There isn’t a great deal to write about with regards to the early history of Costa Rica. There are remains of hunter gatherers going back as far as 10,000 B.C. but history in the area really begins with the arrival of the Spanish, in the form of Christopher Columbus in 1502.
The first Spanish colony was established in Villa Bruselas in 1524, but even as a part of the Viceroyalty of New Spain the region was largely a backwater with little happening.
In 1821, as a direct result of Napoleon’s occupation of Spain during the Peninsula War, Costa Rica tagged on with others in declaring independence from Spain. It was not until 1823 that the United Provinces of Central America was formed; this included Guatemala, Honduras, El Salvador, Costa Rica, and Nicaragua. By 1840 the whole project had fallen apart and Costa Rica was left to do its own thing.
There was a brief war in 1856 in which an invasion from Nicaragua was repelled and defeated. Since then Costa Rica can claim to have the longest democracy in the region with democratic elections being held in 1869, although there had been elections as far back as 1844.
The democracy of Costa Rica has only been broken on two occasions.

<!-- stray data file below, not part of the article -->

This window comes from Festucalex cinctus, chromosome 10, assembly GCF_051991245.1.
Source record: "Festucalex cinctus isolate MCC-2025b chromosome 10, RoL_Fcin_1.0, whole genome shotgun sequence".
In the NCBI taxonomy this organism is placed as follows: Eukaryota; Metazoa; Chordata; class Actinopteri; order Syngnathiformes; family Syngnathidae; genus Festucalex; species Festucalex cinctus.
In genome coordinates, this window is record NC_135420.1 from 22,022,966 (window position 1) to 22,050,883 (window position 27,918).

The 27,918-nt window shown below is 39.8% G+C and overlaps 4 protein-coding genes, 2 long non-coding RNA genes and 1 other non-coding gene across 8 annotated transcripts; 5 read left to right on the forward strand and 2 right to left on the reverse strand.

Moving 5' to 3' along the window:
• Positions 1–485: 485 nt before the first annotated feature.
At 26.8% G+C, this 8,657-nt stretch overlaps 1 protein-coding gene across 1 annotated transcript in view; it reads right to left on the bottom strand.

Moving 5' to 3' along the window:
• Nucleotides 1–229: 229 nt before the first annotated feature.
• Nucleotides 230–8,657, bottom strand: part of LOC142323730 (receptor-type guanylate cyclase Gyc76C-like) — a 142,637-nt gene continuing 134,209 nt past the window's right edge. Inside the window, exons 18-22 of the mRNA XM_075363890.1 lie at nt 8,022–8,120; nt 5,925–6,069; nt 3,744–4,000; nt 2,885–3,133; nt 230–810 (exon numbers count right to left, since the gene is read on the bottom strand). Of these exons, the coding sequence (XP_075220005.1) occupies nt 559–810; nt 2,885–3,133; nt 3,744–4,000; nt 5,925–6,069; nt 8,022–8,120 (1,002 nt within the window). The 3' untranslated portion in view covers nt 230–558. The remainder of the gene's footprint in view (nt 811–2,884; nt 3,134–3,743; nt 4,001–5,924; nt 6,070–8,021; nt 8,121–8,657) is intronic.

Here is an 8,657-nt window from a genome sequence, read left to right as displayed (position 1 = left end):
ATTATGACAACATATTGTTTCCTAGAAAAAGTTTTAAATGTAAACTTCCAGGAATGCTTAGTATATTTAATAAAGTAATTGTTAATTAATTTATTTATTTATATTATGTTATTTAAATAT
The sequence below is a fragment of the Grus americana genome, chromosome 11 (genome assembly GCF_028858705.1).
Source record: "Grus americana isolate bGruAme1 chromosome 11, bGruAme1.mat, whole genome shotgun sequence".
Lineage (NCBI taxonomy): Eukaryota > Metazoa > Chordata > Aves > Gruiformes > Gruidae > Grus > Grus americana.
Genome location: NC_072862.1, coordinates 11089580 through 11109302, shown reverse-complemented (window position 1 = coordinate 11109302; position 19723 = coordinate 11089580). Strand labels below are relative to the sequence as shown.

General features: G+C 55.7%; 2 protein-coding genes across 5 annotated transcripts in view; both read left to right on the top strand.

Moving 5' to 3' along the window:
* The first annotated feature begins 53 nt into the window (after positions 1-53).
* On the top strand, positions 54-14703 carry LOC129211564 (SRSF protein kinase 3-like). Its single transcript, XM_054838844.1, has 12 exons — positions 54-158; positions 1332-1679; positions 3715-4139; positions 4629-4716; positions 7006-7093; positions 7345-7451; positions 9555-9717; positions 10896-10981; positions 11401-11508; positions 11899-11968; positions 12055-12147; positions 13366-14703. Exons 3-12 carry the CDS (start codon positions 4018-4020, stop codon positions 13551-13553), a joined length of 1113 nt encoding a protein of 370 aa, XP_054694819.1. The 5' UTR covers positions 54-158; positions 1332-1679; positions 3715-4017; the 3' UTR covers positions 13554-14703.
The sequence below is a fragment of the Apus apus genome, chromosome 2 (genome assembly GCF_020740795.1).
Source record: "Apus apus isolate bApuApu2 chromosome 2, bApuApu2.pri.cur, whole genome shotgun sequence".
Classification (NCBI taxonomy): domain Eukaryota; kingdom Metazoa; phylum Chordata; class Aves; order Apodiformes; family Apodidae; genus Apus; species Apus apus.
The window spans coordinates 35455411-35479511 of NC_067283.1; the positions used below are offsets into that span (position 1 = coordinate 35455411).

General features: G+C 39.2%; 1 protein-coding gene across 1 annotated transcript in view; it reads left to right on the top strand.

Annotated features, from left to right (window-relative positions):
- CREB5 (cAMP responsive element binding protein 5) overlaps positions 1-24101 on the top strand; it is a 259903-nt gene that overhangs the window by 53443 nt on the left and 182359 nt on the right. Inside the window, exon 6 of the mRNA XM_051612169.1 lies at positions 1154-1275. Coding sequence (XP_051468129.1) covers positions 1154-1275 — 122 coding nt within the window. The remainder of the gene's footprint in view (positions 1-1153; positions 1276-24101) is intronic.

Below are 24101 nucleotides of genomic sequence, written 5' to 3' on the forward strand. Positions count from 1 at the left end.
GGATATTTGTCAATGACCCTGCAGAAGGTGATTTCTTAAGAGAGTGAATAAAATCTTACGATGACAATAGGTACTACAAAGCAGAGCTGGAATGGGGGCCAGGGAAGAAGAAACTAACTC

The first was in 1917 when General José Federico Alberto de Jesús Tinoco Granados along with his brother seized power in a coup d’état on 27th January 1917. The General’s dictatorship lasted until 13th August 1919 soon after his brother was assassinated and it became clear that his position was untenable.
The second was in 1948 when, following a 44 day civil war, José Figueres Ferrer took power at the head of a junta known as the “Junta Fundadora” or Founding Council. He held power for 18 months and during that time he abolished the army and introduced a new constitution which has led to a democratic and peaceful society ever since. He handed power over peacefully to a democratically elected government.
Figueres was elected President twice more, 1953 –1958 during which time he established the National Liberation Party (Partido Liberación Nacional; PLN). The PLN has been the most successful party ever since with eight of the 14 elected presidents to the present time. He was also President from 1970 –1974.
After the PLN the Social Christian Unity Party (Partido de Unidad Socialcristiana; PUSC) has been the second most successful party, electing three presidents; Rafael Ángel Calderón Fournier (1990–94), Miguel Ángel Rodríguez (1998–2002) and Abel Pacheco (2002–06).
The current president, who will stand down in 2014 is President Laura Chinchilla of the PLN.
The President is elected for a single four year term.
The unicameral National Assembly has 57 members elected for four year terms.
The Transparency International Corruption Perceptions Index (CPI) 2016 places Costa Rica at joint 41st out of 176 countries with a CPI 2016 score of 58 (where 100 is least corrupt).